I ran the statements a number of times, returning the results to screen or to #temp table from my local instance. Here are the average values for 10 runs, returning to #temp tables:

 Simple SELECT

SQL Server Execution Times:
CPU time = 123.4 ms, elapsed time = 123.2 ms.

(200000 row(s) affected)


SELECT with 60 CASE alternatives

SQL Server Execution Times:
CPU time = 112.3 ms, elapsed time = 160.0 ms.

(200000 row(s) affected)


Adding loads of CASE alternatives doesn't appear to change the CPU time very much at all but appears to have a quite significant effect on the elapsed time – increasing it by about 30%.
I switched to using startdatetime/enddatetime, like this:

DECLARE @Startdate DATETIME

PRINT 'Simple SELECT'
SET @Startdate = GETDATE()
--SET STATISTICS TIME ON
SELECT rn, rn2 = CAST(rn AS VARCHAR(6))
INTO #temp2
FROM #Temp
--SET STATISTICS TIME OFF
PRINT DATEDIFF(MILLISECOND,@Startdate,GETDATE()) --@MSDuration



and here are the averaged results from 10 runs:

 Simple SELECT

(200000 row(s) affected)
136.3


SELECT with 60 CASE alternatives

(200000 row(s) affected)
159.7


The difference this time is a little less than 20%. The conclusion I’m going to take home from this is – “you can add quite a few options into a CASE statement before it will significantly affect the run time of your query”. What it doesn’t do is account for the relative cost of each option evaluated, i.e. what happens if the CASE options are computationally much more expensive than casting an INT to a VARCHAR? I think you can guess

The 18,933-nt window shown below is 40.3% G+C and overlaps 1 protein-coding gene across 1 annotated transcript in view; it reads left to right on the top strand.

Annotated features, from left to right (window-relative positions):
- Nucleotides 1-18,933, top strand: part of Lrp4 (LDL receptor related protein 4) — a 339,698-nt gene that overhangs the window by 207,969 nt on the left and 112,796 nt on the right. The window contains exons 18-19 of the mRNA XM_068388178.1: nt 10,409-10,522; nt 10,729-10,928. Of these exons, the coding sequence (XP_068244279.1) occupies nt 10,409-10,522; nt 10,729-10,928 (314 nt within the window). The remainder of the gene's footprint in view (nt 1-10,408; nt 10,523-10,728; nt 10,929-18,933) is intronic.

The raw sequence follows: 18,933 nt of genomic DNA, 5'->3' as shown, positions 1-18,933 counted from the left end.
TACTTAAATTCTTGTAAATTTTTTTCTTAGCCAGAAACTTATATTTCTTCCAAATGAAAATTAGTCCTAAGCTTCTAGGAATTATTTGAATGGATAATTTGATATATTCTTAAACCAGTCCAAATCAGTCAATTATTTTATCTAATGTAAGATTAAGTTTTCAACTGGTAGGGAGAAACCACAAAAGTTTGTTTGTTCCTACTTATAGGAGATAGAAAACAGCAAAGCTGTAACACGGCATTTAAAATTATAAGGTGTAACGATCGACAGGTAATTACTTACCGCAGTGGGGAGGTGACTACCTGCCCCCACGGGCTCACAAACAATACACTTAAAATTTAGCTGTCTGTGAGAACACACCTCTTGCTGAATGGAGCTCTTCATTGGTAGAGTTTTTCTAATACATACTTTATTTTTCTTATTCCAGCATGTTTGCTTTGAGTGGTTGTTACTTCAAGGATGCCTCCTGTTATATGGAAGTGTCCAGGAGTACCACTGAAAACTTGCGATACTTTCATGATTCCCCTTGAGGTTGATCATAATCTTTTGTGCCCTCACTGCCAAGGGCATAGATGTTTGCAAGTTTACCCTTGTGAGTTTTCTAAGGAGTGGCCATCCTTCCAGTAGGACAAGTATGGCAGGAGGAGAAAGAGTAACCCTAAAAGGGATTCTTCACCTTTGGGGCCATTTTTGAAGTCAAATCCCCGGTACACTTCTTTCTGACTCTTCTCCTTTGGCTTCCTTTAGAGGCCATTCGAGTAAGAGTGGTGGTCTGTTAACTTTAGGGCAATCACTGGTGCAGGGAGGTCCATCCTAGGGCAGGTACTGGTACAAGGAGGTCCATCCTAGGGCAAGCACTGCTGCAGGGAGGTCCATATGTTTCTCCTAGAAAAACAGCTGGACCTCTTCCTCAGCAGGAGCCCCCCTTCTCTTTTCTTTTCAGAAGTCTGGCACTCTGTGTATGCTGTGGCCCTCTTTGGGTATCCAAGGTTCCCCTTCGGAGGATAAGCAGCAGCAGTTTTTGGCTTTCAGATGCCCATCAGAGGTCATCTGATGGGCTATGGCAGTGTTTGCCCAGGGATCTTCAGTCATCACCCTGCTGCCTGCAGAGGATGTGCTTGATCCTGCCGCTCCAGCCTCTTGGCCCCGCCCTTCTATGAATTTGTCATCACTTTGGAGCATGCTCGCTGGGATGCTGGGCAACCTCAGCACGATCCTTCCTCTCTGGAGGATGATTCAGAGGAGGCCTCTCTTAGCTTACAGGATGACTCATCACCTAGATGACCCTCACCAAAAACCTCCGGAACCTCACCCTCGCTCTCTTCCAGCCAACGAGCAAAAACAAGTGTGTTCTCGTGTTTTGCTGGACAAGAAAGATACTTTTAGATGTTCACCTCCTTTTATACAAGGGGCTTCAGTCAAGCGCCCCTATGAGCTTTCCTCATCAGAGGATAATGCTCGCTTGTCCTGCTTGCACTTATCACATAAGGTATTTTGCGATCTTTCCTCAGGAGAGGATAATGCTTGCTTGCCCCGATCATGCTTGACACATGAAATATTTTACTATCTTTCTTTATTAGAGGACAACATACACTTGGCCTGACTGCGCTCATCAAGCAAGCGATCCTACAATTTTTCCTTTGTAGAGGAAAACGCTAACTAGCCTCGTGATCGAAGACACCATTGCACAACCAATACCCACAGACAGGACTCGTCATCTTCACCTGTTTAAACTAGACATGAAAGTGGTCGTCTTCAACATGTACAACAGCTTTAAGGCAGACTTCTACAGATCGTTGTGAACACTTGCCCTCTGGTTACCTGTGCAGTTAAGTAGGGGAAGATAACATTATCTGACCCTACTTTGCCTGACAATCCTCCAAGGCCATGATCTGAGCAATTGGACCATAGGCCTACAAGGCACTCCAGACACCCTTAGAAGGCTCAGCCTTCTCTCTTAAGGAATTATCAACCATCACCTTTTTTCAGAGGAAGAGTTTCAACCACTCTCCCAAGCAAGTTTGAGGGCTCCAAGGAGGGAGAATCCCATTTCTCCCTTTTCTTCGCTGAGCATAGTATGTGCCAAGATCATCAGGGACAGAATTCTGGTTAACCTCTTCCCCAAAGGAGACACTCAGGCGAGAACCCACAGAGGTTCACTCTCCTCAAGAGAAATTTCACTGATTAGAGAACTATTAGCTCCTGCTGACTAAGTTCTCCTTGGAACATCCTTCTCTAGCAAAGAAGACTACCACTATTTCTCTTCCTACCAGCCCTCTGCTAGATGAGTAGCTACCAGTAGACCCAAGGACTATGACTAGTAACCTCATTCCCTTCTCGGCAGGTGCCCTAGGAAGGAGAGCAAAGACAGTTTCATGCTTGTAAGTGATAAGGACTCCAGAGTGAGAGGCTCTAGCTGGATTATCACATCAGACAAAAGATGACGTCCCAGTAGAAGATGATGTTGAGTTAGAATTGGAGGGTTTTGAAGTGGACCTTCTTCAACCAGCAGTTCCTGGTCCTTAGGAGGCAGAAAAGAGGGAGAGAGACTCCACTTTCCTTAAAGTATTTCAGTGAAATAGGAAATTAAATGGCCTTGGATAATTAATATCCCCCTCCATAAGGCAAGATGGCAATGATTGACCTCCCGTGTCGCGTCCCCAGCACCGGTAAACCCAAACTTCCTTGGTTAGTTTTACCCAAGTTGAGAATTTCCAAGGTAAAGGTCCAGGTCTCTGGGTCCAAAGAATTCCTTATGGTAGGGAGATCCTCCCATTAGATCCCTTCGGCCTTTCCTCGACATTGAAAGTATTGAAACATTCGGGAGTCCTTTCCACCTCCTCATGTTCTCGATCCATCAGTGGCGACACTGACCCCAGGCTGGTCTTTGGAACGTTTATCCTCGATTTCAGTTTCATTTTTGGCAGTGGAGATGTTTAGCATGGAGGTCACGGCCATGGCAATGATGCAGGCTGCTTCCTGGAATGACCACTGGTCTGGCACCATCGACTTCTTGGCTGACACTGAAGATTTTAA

I consider 20-30% relatively much slower, particularly given how basic the task was.

A 5 min query then takes ~6+ mins instead. Not tragic, obviously, but significant.


SQL DBA,SQL Server MVP('07, '08, '09)

"We came in spastic, Like tameless horses /
We left in plastic, As numbered corpses / ...
Remember Charlie, Remember Baker /
They left their childhood On every acre /
And who was wrong? And who was right? /
It didn't matter in the thick of the fight." : the inimitable Mr. Billy Joel, about the Vietnam War
Post #1367753
Posted Wednesday, October 3, 2012 9:04 AM


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ScottPletcher (10/3/2012)
[quote][b]<<snip>>
I consider 20-30% relatively much slower, particularly given how basic the task was.

A 5 min query then takes ~6+ mins instead. Not tragic, obviously, but significant.


The figures are certainly worth remembering (20 computationally simple CASE options could slow your code by as much as 10%) - but in any case thanks, Scott, for the stimulation to code up the test.


“Write the query the simplest way. If through testing it becomes clear that the performance is inadequate, consider alternative query forms.” - Gail Shaw

For fast, accurate and documented assistance in answering your questions, please read this article.
Understanding and using APPLY, (I) and (II) Paul White
Hidden RBAR: Triangular Joins / The "Numbers" or "Tally" Table: What it is and how it replaces a loop Jeff Moden
Exploring Recursive CTEs by Example Dwain Camps
Post #1367761
Posted Thursday, October 4, 2012 1:57 AM